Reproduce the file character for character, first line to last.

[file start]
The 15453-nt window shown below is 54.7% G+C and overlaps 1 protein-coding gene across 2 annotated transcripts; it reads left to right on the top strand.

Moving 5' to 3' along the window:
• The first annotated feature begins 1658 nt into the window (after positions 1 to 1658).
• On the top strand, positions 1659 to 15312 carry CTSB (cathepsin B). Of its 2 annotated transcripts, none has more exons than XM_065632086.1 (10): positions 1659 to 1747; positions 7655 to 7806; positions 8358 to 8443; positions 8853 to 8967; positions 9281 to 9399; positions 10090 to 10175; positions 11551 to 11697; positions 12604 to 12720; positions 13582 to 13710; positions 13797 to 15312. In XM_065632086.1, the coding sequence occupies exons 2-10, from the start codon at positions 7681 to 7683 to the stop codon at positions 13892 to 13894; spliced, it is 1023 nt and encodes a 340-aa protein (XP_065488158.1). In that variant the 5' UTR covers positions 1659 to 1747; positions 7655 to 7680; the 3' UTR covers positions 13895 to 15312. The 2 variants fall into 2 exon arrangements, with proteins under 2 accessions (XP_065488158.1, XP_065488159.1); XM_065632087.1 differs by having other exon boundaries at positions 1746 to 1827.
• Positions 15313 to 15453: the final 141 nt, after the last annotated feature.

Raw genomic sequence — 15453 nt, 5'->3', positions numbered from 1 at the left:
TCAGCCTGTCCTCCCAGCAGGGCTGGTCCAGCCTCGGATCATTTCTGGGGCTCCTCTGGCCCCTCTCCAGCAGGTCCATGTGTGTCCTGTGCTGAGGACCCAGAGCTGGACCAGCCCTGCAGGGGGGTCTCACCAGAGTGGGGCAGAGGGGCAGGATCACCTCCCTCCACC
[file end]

The 15453-nt window shown below is 54.7% G+C and overlaps 1 protein-coding gene across 2 annotated transcripts; it reads left to right on the top strand.

Moving 5' to 3' along the window:
• The first annotated feature begins 1658 nt into the window (after positions 1 to 1658).
• On the top strand, positions 1659 to 15312 carry CTSB (cathepsin B). Of its 2 annotated transcripts, none has more exons than XM_065632086.1 (10): positions 1659 to 1747; positions 7655 to 7806; positions 8358 to 8443; positions 8853 to 8967; positions 9281 to 9399; positions 10090 to 10175; positions 11551 to 11697; positions 12604 to 12720; positions 13582 to 13710; positions 13797 to 15312. In XM_065632086.1, the coding sequence occupies exons 2-10, from the start codon at positions 7681 to 7683 to the stop codon at positions 13892 to 13894; spliced, it is 1023 nt and encodes a 340-aa protein (XP_065488158.1). In that variant the 5' UTR covers positions 1659 to 1747; positions 7655 to 7680; the 3' UTR covers positions 13895 to 15312. The 2 variants fall into 2 exon arrangements, with proteins under 2 accessions (XP_065488158.1, XP_065488159.1); XM_065632087.1 differs by having other exon boundaries at positions 1746 to 1827.
• Positions 15313 to 15453: the final 141 nt, after the last annotated feature.

Raw genomic sequence — 15453 nt, 5'->3', positions numbered from 1 at the left:
TCAGCCTGTCCTCCCAGCAGGGCTGGTCCAGCCTCGGATCATTTCTGGGGCTCCTCTGGCCCCTCTCCAGCAGGTCCATGTGTGTCCTGTGCTGAGGACCCAGAGCTGGACCAGCCCTGCAGGGGGGTCTCACCAGAGTGGGGCAGAGGGGCAGGATCACCTCCCTCCACC